Army has no power to arrest, detain, usurp police powers, Federal Court rules; awards N5m against Chief of Army Staff, N10m against IGP


It was relief and jubilation in Abuja today, February 17, 2021 as Mr Justice Taiwo Taiwo of the Federal High Court put an end to the protracted Fundamental Rights Enforcement suit brought by Miss Grace Anita Paul against the Chief of Army Staff ,the Nigeria Army, Inspector General of Police and the Nigerian Police Force .

Miss Paul alleged that officers of the Nigerian Army invaded her residence and abducted her to Mambilla Barracks in Abuja on October 24th, 2019 where she was subjected to inhuman and degrading treatment, and untold hardship. She was kept in a guardroom with other male inmates. She was later transferred to the SARS where she was kept for more than two months without charge or trial.

In a judgment delivered today, 17th day of February, 2021, by Justice Taiwo the court held that the Nigerian Army lacked the power to arrest anyone who is not subject to the Armed Forces Act or any other military law. While dismissing the objections of A.A. Mohammed, SAN, who appeared for the Nigeria Army, Justice Taiwo held that the Military should not usurp the powers of the Nigerian Police under Sections 4 and 84 of the Police Act which empowers the Police to detect and investigate crime.

Akpomiemie Akpomiemie of Abdul Oroh and Co, Counsel to the Applicant had argued that the Military lacked the power under S 217 of the Constitution of the Federal Republic of Nigeria, 1999 to arrest, detain and investigate anyone not subject to Military law.

Akpomiemie also argued that the detention of the Applicant by the defunct SARS of the Nigeria Police is illegal, unlawful and unconstitutional.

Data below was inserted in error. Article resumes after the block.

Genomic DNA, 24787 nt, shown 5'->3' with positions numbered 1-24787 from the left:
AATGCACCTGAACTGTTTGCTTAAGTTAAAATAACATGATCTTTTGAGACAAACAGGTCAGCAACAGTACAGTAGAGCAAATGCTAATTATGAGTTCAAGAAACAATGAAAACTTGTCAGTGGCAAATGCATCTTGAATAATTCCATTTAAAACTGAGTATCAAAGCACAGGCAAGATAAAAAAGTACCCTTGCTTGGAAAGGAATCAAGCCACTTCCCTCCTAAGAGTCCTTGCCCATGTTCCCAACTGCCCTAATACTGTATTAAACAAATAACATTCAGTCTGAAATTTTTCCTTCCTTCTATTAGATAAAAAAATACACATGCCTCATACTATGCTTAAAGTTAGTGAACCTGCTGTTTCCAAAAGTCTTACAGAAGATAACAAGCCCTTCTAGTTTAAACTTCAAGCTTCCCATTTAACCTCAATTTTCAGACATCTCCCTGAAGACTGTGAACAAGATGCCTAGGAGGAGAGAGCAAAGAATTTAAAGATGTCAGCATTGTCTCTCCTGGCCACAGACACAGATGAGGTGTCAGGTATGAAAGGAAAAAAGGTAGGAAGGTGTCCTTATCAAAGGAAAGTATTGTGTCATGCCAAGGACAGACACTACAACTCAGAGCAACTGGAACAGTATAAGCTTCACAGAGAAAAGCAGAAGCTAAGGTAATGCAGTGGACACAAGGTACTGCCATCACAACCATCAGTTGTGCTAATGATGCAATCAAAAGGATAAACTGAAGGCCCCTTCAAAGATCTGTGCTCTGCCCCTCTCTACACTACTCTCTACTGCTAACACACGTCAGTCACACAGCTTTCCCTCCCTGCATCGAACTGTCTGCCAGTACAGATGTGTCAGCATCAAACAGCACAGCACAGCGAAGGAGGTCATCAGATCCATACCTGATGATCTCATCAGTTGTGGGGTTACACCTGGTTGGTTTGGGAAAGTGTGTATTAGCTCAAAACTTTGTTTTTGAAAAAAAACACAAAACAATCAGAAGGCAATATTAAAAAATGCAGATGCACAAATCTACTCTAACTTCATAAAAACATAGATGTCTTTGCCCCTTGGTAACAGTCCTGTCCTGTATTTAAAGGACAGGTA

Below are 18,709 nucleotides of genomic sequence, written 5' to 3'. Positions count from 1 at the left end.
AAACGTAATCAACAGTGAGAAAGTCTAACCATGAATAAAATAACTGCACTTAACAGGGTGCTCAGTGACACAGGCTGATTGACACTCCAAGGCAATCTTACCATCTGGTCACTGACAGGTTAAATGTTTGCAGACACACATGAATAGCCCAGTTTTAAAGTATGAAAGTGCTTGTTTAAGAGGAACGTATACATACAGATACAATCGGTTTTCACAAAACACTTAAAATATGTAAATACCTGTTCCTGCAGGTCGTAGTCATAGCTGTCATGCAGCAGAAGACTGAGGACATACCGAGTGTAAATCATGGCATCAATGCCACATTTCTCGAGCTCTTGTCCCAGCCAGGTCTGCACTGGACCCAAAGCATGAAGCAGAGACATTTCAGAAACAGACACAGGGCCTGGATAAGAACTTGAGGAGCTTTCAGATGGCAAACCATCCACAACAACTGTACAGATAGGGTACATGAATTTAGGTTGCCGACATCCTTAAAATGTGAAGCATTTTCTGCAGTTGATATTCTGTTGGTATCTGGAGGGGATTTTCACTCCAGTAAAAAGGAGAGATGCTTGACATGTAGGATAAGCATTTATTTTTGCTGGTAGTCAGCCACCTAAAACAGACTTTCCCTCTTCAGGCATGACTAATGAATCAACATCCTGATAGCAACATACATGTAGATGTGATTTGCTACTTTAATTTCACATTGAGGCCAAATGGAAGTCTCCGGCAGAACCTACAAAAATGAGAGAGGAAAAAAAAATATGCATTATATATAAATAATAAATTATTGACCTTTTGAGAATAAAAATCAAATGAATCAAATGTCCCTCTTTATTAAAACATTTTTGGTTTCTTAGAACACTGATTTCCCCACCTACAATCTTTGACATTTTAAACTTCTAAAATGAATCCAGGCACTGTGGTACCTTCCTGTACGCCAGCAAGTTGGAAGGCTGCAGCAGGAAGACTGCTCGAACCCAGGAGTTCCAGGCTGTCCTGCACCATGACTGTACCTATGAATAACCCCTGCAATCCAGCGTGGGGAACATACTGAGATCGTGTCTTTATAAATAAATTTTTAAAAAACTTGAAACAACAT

In his considered ruling, Justice Taiwo Taiwo held that for Democracy to thrive, all agencies of government should act within the law. He awarded damages of N5 million against the 1st and 2nd Respondents (The chief of Army Staff and the Nigerian Army) and 10 Million Naira against the Inspector General of Police and the Nigerian Police Force sued as 3rd and 4th Respondent. He also made an order or perpetual Injunction against the Nigeria Army and the Nigeria Police restraining them from further violation of her rights. He also ordered the Police to return all her seized items within seven days.

Akpomiemie commended the court for the erudite judgment and for restating the true position of the law irrespective of the powers involved.

Miss Paul said she was relieved that justice has finally been served considering the humiliation and the indignity she went through. She said that her family in Akwanga Nasarawa State had prevailed on her “to withdraw the case because they were afraid of the army but when I remember what they did to me, I felt it is better to die than to tolerate it.” Her Elder brother Emmanuel said he now believed that the judiciary is the last hope of
the common man and woman.

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